Wednesday, 21 November 2012

Coriolanus (2011)

Ralph Fiennes has a deep history with this particular Shakespeare play after his much appraised portrayal of the title character about ten years ago. With the help of screenwriter John Logan (GladiatorHugo) and cinematographer Barry Ackroyd (The Hurt Locker), Fiennes offers us an exciting modern adaptation of the little known and little loved play. Modern adaptations of Shakespeare are not uncommon but there is always the danger that the connection between the plot and the updated setting will start to wear a little thin. For example, I was lucky enough to see Michael Sheen in Hamlet at the Young Vic last Christmas. Not only was he amazingly talented, mesmerising and rather beautiful (in a crazy way) but the adaptation itself was pretty exciting. The action was set in a mental asylum where Claudius and Gertrude were medical staff and Hamlet their patient. This worked incredibly well until the plot demanded that the staff organise a deadly fencing match between their patients. Obviously there needs to be a suspension of disbelief but the scene did stand out as a bit much. When plays deal with plots set in the Elizabethan period there is bound to be a certain amount that doesn’t quite translate. The trick is making sure these elements blend in enough that it doesn’t really matter.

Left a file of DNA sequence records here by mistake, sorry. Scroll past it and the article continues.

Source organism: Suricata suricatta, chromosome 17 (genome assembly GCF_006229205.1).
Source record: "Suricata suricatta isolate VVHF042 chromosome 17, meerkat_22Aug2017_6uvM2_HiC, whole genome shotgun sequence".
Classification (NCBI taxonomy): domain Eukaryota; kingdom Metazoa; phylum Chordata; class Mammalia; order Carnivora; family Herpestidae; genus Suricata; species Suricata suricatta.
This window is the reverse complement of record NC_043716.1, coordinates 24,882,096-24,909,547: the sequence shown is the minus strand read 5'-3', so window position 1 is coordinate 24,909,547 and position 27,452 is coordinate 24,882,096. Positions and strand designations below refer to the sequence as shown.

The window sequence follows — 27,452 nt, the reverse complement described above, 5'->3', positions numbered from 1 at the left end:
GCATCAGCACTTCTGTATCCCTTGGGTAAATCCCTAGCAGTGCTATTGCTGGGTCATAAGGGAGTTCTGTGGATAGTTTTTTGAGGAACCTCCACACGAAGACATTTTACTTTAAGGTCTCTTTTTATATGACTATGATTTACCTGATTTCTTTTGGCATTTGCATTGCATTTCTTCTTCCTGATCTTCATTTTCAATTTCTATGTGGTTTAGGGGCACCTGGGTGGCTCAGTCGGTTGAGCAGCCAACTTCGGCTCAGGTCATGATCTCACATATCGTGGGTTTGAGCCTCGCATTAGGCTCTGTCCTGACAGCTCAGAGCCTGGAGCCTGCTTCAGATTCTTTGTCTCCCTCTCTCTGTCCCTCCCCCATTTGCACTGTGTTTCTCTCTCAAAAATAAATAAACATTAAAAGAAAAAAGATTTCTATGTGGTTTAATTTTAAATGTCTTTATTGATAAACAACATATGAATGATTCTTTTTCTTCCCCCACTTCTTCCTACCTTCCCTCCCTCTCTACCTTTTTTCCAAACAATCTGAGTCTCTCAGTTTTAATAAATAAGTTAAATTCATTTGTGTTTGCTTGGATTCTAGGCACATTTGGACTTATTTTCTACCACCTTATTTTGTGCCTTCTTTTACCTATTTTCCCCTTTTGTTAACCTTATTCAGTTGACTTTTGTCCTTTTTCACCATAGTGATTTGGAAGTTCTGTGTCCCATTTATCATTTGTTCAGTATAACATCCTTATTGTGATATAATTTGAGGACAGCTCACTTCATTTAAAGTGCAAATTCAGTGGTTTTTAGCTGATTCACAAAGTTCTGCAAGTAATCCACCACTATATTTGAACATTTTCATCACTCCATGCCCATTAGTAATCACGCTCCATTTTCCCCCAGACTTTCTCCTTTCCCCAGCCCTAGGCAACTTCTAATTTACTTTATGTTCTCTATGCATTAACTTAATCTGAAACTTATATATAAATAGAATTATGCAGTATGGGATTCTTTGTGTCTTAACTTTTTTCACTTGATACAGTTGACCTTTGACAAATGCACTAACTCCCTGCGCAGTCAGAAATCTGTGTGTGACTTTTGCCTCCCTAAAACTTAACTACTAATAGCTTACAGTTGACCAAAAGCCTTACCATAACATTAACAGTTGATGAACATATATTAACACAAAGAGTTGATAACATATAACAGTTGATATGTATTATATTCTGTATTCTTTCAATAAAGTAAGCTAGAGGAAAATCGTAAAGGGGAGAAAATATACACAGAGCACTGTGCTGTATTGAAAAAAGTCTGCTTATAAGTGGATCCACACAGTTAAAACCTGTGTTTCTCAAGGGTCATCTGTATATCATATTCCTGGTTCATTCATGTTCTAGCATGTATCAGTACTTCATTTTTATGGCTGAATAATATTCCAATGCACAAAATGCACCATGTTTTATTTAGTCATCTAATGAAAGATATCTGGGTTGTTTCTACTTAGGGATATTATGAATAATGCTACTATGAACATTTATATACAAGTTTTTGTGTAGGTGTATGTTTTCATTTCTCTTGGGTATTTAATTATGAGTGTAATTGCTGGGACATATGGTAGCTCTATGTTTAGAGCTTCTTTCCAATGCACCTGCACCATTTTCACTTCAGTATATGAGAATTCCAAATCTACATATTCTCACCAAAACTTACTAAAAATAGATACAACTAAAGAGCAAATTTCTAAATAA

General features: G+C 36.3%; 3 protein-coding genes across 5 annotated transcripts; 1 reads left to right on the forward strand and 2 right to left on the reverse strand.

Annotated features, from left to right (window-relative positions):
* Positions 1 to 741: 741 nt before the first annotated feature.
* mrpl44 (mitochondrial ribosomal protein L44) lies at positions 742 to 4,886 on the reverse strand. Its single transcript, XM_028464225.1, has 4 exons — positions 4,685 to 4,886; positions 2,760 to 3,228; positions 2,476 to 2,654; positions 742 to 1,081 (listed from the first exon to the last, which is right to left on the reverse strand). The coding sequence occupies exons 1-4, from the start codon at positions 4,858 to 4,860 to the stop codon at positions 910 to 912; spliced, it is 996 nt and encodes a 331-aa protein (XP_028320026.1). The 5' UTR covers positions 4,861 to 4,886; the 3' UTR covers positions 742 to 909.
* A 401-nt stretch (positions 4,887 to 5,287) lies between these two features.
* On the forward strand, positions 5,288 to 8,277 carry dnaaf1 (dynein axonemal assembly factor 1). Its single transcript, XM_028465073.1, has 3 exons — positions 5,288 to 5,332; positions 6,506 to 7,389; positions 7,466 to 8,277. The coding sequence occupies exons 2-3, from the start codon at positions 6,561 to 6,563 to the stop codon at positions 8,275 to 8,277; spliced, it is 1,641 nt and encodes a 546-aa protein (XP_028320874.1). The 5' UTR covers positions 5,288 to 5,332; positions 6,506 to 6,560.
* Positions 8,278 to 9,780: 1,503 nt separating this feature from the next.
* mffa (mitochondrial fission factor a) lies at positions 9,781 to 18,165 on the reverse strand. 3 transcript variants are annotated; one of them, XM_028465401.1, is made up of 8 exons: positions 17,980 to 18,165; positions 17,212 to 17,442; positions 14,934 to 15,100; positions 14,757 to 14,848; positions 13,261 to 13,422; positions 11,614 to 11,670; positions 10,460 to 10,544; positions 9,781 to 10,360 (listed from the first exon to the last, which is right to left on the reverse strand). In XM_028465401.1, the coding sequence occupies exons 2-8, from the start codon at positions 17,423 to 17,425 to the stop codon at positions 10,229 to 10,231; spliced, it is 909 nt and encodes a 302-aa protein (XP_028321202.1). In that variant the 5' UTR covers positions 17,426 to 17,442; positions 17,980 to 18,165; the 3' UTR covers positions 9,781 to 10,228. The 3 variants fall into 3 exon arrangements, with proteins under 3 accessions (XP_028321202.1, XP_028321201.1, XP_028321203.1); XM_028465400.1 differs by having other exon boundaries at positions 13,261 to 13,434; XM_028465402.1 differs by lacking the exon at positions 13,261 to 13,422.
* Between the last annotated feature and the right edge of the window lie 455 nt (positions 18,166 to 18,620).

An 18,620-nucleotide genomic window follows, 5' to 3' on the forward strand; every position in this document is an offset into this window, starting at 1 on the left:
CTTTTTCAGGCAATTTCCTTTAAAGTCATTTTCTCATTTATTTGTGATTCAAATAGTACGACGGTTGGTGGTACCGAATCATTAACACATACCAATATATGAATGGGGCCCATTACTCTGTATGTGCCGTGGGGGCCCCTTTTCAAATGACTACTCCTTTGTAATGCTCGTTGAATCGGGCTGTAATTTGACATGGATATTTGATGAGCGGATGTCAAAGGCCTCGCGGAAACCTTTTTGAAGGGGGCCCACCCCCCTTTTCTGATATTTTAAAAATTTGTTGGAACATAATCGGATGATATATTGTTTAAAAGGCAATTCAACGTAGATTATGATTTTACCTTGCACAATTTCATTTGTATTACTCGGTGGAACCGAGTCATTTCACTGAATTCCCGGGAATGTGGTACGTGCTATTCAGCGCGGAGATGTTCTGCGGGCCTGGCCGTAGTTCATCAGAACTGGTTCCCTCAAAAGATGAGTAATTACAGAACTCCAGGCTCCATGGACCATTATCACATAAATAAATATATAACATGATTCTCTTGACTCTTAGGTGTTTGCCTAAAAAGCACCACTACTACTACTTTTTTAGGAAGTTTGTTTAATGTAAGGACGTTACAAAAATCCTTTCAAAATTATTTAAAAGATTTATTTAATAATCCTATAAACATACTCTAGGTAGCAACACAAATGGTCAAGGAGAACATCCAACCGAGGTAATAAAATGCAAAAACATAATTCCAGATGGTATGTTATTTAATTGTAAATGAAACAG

For Fiennes' masterpiece, the centurions of Ancient Rome have been replaced with modern soldiers armed with the AK-47s and running the risk of getting caught up in impressive explosions.  Logan’s script cuts down the lengthy tragedy down to two hours of classic drama and heart-stopping action. It is a film that shows the necessary appreciation to its source whilst avoiding the potential trap of a straightforward and traditional production. Logan includes as much of Shakespeare’s language as is possible and all of the key scenes have been given due care and attention. Filmed on location in Belgrade, the costumes, props and cinematography could be taken straight out of most modern war films. Gone is the city of Rome and the action is placed in a modern Balkan like state. The political focus of this play fits well into the turbulent times we have all seen in the past few years. In Logan's skilled hands and with a certain amount of help from modern scenes we are all familiar with (smart-phones, internet streamed assassinations and satellite news) this Ancient Roman tragedy becomes a modern tale of the struggle for power and respect. For my part, I enjoyed the way that certain conversations that organically would have taken place between Roman citizens were transformed into news items and interviews with experts. I can understand the reviewers who found it a little too tongue-in-cheek but I relished the cameo by Channel 4 news presenter Jon Snow and firmly believe he should do all news items in Shakespearean language from now on.  It is amazing how easily the play fits into this setting and it only goes to remind us how relevant the issues Shakespeare raised 400 years ago. The place which calls itself Rome could indeed be anywhere and the action sequences and rolling news could well have been seen on any news channel in recent times.